Twitter provided the narcissistic validation that Kaur was looking for. “It was great for the ego,” she says. Initially, Kaur averaged about 70 tweets a day from her handle @LimeIce. “It was everywhere – my cellphone, laptop, Tablet and on my PC; it was integrated right into my browser. It got to the point when everything in my mind had to be processed like a tweet. Once, I was tweeting sitting in my bathtub!”
Kaur put her life real on hold. At parties, she would tweet about what was happening; at dinner-time, she would lift her head only to utter a dazed “What…?” when she was asked something; and she peeved her parents because even when she stayed with them, she was on Twitter all the time. “I was living a double life,” she says. The rewards came in the form of more Twitter followers. She has more than 33,000 tweets.
The distinction between real life and virtual life is for old fogies, says Kaur. “I connect with my virtual friends more than my real friends,” she says. “It is a deep relationship because it is based simply on what they think, unlike real life where you judge people based on how they look, dress and talk.” Twitter, she says, is a platform for the future. “Being a freelance web designer, it has given me lots of business opportunities. Also, it’s a great tool to get instant feedback on pretty much anything.”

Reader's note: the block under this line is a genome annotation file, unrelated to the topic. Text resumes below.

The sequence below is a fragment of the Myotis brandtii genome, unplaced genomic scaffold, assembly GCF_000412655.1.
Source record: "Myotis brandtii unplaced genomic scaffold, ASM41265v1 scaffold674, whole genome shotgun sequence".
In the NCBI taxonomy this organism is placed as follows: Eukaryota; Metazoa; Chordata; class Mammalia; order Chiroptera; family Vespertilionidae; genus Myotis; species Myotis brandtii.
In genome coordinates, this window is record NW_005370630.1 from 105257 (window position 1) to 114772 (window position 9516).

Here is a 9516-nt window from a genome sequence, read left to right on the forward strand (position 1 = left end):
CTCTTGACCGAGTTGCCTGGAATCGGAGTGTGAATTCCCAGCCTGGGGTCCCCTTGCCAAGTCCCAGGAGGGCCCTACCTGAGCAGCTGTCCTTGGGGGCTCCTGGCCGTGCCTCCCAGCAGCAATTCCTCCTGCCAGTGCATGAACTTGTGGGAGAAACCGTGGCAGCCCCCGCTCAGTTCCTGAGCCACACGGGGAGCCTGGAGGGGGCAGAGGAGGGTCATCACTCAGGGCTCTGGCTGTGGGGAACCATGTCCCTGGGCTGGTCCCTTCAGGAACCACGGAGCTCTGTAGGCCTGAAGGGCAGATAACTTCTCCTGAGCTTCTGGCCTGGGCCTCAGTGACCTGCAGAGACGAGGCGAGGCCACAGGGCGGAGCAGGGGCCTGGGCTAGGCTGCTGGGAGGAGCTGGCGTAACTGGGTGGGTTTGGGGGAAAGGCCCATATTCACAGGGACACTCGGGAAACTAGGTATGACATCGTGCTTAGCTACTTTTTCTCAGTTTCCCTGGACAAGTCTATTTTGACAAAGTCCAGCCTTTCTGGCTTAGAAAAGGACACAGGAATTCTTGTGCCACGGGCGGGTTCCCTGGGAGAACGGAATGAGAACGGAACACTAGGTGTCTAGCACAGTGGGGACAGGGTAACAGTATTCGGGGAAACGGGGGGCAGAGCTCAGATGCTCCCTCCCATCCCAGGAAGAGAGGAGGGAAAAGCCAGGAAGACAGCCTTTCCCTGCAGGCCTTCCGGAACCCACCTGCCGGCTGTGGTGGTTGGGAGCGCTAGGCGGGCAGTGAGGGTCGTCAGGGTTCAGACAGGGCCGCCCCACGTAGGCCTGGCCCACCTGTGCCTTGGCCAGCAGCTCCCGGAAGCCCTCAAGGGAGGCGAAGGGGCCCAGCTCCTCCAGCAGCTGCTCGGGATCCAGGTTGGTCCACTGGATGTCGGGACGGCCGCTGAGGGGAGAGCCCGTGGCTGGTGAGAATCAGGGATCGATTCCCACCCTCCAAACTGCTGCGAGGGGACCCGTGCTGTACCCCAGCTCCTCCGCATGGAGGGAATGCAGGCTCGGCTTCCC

A few weeks ago, Kaur consciously reduced her Twitter-time despite the pseudo-fame that being a tweleb (a Twitter celeb) brought her. Her followers went hysterical (“Where is @LimeIce?,” “I miss @LimeIce”) but Kaur didn’t budge. “I spent more time tweeting about stuff that happened in my life than enjoying life itself,” she says. “That said, Twitter has connected me with so many people that I can’t just leave it behind. I met my best friend on Twitter, so I am merging the virtual world with my real world. That’s something!”
‘I spend about 17 hours every day on Twitter’
Need help with your blog? Directions to a place? Maybe even a job? Worry not, @softykid is your man! On Twitter, @softykid, whose real name is Nabeel Ziyaan, is known for being a one-stop information kiosk for anything. Seventeen hours. That’s how much time Ziyaan spends on Twitter every day. It has been an unwavering schedule since he signed up two years ago. “From the moment I wake up, I’m on Twitter,” he says. Till about lunchtime, Ziyaan trawls through his Twitter stream, his Direct Messages and his @Mentions. He keeps abreast of what’s happening by going through Twitter’s ‘trending topics’.
Then he gets down to business. Every day, Ziyaan receives hundreds of requests for help. Someone in Chennai wants to know about the best restaurants to visit with family. An intern from Mumbai wants to move to Bangalore, could he help? Help, in the form of @softykid, is but an @Mention away. “I think it stems from the fact that I wanted to do so many things that I wasn’t able to do. So I decided to use my contacts on Twitter to get other people’s work done,” he says. Till date, he has clocked more than 76,000 tweets.